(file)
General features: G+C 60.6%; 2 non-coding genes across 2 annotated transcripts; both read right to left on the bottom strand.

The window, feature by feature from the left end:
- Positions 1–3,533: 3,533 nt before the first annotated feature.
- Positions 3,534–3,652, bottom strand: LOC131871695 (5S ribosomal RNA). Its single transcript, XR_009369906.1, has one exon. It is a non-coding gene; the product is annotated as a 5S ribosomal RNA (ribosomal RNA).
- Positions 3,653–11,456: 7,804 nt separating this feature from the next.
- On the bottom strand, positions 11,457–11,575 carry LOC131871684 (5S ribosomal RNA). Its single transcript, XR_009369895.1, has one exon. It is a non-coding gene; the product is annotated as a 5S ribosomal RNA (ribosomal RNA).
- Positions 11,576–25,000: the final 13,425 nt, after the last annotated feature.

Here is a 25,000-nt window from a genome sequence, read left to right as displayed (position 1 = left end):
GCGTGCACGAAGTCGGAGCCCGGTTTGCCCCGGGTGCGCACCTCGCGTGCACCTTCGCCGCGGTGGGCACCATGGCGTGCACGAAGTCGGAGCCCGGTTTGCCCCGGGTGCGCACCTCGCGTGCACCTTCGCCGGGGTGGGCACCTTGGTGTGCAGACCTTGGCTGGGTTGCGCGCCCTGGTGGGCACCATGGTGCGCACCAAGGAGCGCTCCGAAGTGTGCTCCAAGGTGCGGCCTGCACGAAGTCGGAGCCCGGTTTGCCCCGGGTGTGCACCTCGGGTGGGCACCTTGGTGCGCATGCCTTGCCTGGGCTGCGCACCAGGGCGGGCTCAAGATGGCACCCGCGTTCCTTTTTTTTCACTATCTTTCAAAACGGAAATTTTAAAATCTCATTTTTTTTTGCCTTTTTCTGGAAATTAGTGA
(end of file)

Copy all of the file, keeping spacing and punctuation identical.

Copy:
General features: G+C 60.6%; 2 non-coding genes across 2 annotated transcripts; both read right to left on the bottom strand.

The window, feature by feature from the left end:
- Positions 1–3,533: 3,533 nt before the first annotated feature.
- Positions 3,534–3,652, bottom strand: LOC131871695 (5S ribosomal RNA). Its single transcript, XR_009369906.1, has one exon. It is a non-coding gene; the product is annotated as a 5S ribosomal RNA (ribosomal RNA).
- Positions 3,653–11,456: 7,804 nt separating this feature from the next.
- On the bottom strand, positions 11,457–11,575 carry LOC131871684 (5S ribosomal RNA). Its single transcript, XR_009369895.1, has one exon. It is a non-coding gene; the product is annotated as a 5S ribosomal RNA (ribosomal RNA).
- Positions 11,576–25,000: the final 13,425 nt, after the last annotated feature.

Here is a 25,000-nt window from a genome sequence, read left to right as displayed (position 1 = left end):
GCGTGCACGAAGTCGGAGCCCGGTTTGCCCCGGGTGCGCACCTCGCGTGCACCTTCGCCGCGGTGGGCACCATGGCGTGCACGAAGTCGGAGCCCGGTTTGCCCCGGGTGCGCACCTCGCGTGCACCTTCGCCGGGGTGGGCACCTTGGTGTGCAGACCTTGGCTGGGTTGCGCGCCCTGGTGGGCACCATGGTGCGCACCAAGGAGCGCTCCGAAGTGTGCTCCAAGGTGCGGCCTGCACGAAGTCGGAGCCCGGTTTGCCCCGGGTGTGCACCTCGGGTGGGCACCTTGGTGCGCATGCCTTGCCTGGGCTGCGCACCAGGGCGGGCTCAAGATGGCACCCGCGTTCCTTTTTTTTCACTATCTTTCAAAACGGAAATTTTAAAATCTCATTTTTTTTTGCCTTTTTCTGGAAATTAGTGA